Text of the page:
You’re Not Alone: Being a Mom in the Teen Years

You're not alone : Being an Mom in the Teen YearsIt’s 9:30pm. I am sitting alone in my house. It’s very quiet if you ignore the cat that is writhing around at my feet, meowing what I believe to be cat for, “My bowl has been empty for five minutes. I am now starving to death in front of your very eyes.” A couple of years ago, it would have been a very different scene. The cat would have been the same, but the house would have been anything but empty. I would have been trying desperately to herd people in the general direction of their beds. There would be baths to give, teeth to brush, dinner dishes to do, games and toys to clean up, and most noticeably, in addition to a cat, there would have been a child writhing around at my feet, crying what I believe to be kid for, “We are out of ice cream. You clearly do not love us.”

But tonight, it’s just me. I am alone because one child is at a sleepover. Another is off babysitting. The third is out. Out where, you ask? I would love to answer, but apparently the phone I pay for every month has a built-in “mom block” that prevents her from texting me her whereabouts. This usually results in me assuming that she is being held captive and/or in prison. I will let you know the outcome at curfew.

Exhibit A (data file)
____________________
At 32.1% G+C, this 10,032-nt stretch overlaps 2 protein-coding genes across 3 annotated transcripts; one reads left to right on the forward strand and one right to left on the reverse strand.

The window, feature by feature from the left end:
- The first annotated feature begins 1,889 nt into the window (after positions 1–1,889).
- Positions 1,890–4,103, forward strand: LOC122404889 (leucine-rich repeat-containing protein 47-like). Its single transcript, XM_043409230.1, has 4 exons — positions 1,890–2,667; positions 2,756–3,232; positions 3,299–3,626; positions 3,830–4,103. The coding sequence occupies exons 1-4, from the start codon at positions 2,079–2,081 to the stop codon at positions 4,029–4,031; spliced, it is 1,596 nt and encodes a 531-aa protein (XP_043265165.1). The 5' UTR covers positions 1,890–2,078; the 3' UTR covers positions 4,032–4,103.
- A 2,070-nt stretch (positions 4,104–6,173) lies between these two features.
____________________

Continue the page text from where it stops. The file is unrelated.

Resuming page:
As my kids get older, I find myself alone more and more often. Not alone in the sense of productive alone time where I do things like take long, hot baths and read books from the ever growing pile by my bed, but alone in the car pick up line. Alone at the grocery store buying snacks for the latest invasion of teenagers. Alone in the living room watching the show we used to all watch together, because now, everyone would rather go hang out in their room doing whatever it is that they do in there for hours. I make dinners that no one is home to eat thanks to last minute plans or practices or rehearsals. I sit in doctor’s waiting rooms. I sit in the hall at back-to-school nights. I hang out alone on a Friday night because one kid has a sleepover going on in the basement, another is at a friend’s house and the third fell asleep an hour into the movie we were watching, assuming she is home on a Friday night in the first place. And I’ll be honest, it gets lonely.